Contamination of Transvenous Pacemaker Leads Due to Tunneled Hemodialysis Catheter Infection: A Report of 2 Cases

Roger G. Carrillo, Juan D. Garisto, Loay Salman, Donna Merrill, Arif Asif

Research output: Contribution to journalArticlepeer-review

14 Scopus citations


Catheter-related bacteremia is a frequent complication associated with the use of tunneled hemodialysis catheters. Catheter-related bacteremia can lead to metastasis of infection to other sites. This article presents 2 patients with transvenous pacemakers (placed >2 years ago) who were receiving long-term hemodialysis therapy using tunneled hemodialysis catheters. Both were admitted to the hospital with catheter-related bacteremia. Blood cultures showed methicillin-resistant Staphylococcus aureus (MRSA) in both cases. Transesophageal echocardiography was negative for the presence of valvular endocarditis, but showed lead-associated vegetation in both cases. Intravenous antibiotic therapy was initiated, and both the tunneled hemodialysis catheters and cardiac devices were removed by a cardiothoracic surgeon. The catheter tip and leads cultures showed MRSA in both cases. After resolution of bacteremia, both patients received an epicardial cardiac device. Antibiotic therapy was continued for 6 weeks. Renal physicians providing dialysis therapy should be aware that catheter-related bacteremia could cause contamination of transvenous pacemaker leads. Because catheter-related bacteremia is a frequent complication, epicardial leads might be considered as an alternative route to provide cardiac support to catheter-consigned patients. Epicardial leads do not navigate through the central veins, lie in the path of blood flow, or cause central venous stenosis.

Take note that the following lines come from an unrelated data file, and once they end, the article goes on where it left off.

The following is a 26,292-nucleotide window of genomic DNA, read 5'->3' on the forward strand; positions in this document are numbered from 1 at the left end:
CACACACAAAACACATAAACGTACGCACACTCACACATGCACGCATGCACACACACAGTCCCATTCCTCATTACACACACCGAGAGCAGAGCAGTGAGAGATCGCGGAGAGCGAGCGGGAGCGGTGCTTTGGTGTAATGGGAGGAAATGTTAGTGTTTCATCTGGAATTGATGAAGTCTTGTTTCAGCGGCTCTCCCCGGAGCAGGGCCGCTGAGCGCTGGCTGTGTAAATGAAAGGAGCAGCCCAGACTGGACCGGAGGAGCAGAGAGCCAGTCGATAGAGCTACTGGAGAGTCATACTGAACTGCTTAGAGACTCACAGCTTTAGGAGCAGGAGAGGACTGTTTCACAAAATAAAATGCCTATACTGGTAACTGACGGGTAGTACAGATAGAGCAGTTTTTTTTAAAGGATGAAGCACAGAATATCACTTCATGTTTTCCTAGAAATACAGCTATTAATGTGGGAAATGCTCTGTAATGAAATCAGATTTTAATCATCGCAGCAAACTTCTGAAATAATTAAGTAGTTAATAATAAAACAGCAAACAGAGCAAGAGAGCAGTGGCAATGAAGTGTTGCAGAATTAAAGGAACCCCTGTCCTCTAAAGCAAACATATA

Original languageEnglish (US)
Pages (from-to)1097-1101
Number of pages5
JournalAmerican Journal of Kidney Diseases
Issue number6
StatePublished - Jun 2010


  • catheter-related bacteremia
  • Hemodialysis
  • pacemaker
  • tunneled dialysis catheter

ASJC Scopus subject areas

  • Nephrology


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